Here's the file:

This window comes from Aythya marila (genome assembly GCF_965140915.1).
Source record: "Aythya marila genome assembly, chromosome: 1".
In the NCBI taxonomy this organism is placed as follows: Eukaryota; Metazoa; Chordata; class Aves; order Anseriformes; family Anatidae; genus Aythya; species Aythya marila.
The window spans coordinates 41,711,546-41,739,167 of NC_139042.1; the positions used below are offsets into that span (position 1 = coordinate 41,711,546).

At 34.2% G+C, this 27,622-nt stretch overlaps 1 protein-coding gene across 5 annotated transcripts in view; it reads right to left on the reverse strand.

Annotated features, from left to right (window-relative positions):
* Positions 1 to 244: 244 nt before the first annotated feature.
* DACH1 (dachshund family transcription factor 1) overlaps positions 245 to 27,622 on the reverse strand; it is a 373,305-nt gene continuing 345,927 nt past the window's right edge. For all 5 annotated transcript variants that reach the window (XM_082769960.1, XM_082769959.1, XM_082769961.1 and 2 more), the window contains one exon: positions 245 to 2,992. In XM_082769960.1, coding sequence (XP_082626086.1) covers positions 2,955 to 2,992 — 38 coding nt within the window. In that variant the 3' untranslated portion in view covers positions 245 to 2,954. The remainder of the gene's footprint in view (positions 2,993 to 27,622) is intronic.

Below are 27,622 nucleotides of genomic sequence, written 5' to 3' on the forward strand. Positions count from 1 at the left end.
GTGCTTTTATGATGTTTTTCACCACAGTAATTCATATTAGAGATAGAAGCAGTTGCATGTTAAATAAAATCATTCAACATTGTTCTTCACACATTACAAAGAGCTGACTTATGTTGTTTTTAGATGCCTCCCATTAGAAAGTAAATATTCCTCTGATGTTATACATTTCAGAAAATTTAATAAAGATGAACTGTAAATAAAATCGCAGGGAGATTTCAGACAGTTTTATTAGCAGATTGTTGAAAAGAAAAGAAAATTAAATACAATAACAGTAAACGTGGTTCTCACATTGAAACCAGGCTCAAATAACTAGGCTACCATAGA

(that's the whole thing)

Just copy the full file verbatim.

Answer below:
This window comes from Aythya marila (genome assembly GCF_965140915.1).
Source record: "Aythya marila genome assembly, chromosome: 1".
In the NCBI taxonomy this organism is placed as follows: Eukaryota; Metazoa; Chordata; class Aves; order Anseriformes; family Anatidae; genus Aythya; species Aythya marila.
The window spans coordinates 41,711,546-41,739,167 of NC_139042.1; the positions used below are offsets into that span (position 1 = coordinate 41,711,546).

At 34.2% G+C, this 27,622-nt stretch overlaps 1 protein-coding gene across 5 annotated transcripts in view; it reads right to left on the reverse strand.

Annotated features, from left to right (window-relative positions):
* Positions 1 to 244: 244 nt before the first annotated feature.
* DACH1 (dachshund family transcription factor 1) overlaps positions 245 to 27,622 on the reverse strand; it is a 373,305-nt gene continuing 345,927 nt past the window's right edge. For all 5 annotated transcript variants that reach the window (XM_082769960.1, XM_082769959.1, XM_082769961.1 and 2 more), the window contains one exon: positions 245 to 2,992. In XM_082769960.1, coding sequence (XP_082626086.1) covers positions 2,955 to 2,992 — 38 coding nt within the window. In that variant the 3' untranslated portion in view covers positions 245 to 2,954. The remainder of the gene's footprint in view (positions 2,993 to 27,622) is intronic.

Below are 27,622 nucleotides of genomic sequence, written 5' to 3' on the forward strand. Positions count from 1 at the left end.
GTGCTTTTATGATGTTTTTCACCACAGTAATTCATATTAGAGATAGAAGCAGTTGCATGTTAAATAAAATCATTCAACATTGTTCTTCACACATTACAAAGAGCTGACTTATGTTGTTTTTAGATGCCTCCCATTAGAAAGTAAATATTCCTCTGATGTTATACATTTCAGAAAATTTAATAAAGATGAACTGTAAATAAAATCGCAGGGAGATTTCAGACAGTTTTATTAGCAGATTGTTGAAAAGAAAAGAAAATTAAATACAATAACAGTAAACGTGGTTCTCACATTGAAACCAGGCTCAAATAACTAGGCTACCATAGA